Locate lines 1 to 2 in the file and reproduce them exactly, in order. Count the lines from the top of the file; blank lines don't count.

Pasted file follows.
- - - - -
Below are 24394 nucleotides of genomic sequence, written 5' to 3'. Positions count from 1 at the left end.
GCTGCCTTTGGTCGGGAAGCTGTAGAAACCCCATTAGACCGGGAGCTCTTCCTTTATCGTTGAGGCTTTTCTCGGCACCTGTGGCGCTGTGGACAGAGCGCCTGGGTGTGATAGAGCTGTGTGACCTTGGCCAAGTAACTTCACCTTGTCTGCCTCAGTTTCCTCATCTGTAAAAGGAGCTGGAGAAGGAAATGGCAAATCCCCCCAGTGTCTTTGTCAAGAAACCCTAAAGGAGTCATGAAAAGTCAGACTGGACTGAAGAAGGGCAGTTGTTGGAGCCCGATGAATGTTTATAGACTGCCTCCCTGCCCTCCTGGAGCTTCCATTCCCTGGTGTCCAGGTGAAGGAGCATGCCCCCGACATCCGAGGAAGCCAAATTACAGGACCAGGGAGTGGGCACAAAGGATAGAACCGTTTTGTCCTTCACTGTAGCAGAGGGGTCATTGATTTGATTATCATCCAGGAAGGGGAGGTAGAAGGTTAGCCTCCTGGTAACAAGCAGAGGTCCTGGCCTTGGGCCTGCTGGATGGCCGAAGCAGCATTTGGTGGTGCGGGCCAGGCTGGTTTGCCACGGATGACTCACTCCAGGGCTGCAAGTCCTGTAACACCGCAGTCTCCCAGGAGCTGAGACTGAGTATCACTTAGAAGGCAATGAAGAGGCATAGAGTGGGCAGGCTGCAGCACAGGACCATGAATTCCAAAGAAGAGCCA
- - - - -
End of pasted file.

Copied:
Below are 24394 nucleotides of genomic sequence, written 5' to 3'. Positions count from 1 at the left end.
GCTGCCTTTGGTCGGGAAGCTGTAGAAACCCCATTAGACCGGGAGCTCTTCCTTTATCGTTGAGGCTTTTCTCGGCACCTGTGGCGCTGTGGACAGAGCGCCTGGGTGTGATAGAGCTGTGTGACCTTGGCCAAGTAACTTCACCTTGTCTGCCTCAGTTTCCTCATCTGTAAAAGGAGCTGGAGAAGGAAATGGCAAATCCCCCCAGTGTCTTTGTCAAGAAACCCTAAAGGAGTCATGAAAAGTCAGACTGGACTGAAGAAGGGCAGTTGTTGGAGCCCGATGAATGTTTATAGACTGCCTCCCTGCCCTCCTGGAGCTTCCATTCCCTGGTGTCCAGGTGAAGGAGCATGCCCCCGACATCCGAGGAAGCCAAATTACAGGACCAGGGAGTGGGCACAAAGGATAGAACCGTTTTGTCCTTCACTGTAGCAGAGGGGTCATTGATTTGATTATCATCCAGGAAGGGGAGGTAGAAGGTTAGCCTCCTGGTAACAAGCAGAGGTCCTGGCCTTGGGCCTGCTGGATGGCCGAAGCAGCATTTGGTGGTGCGGGCCAGGCTGGTTTGCCACGGATGACTCACTCCAGGGCTGCAAGTCCTGTAACACCGCAGTCTCCCAGGAGCTGAGACTGAGTATCACTTAGAAGGCAATGAAGAGGCATAGAGTGGGCAGGCTGCAGCACAGGACCATGAATTCCAAAGAAGAGCCA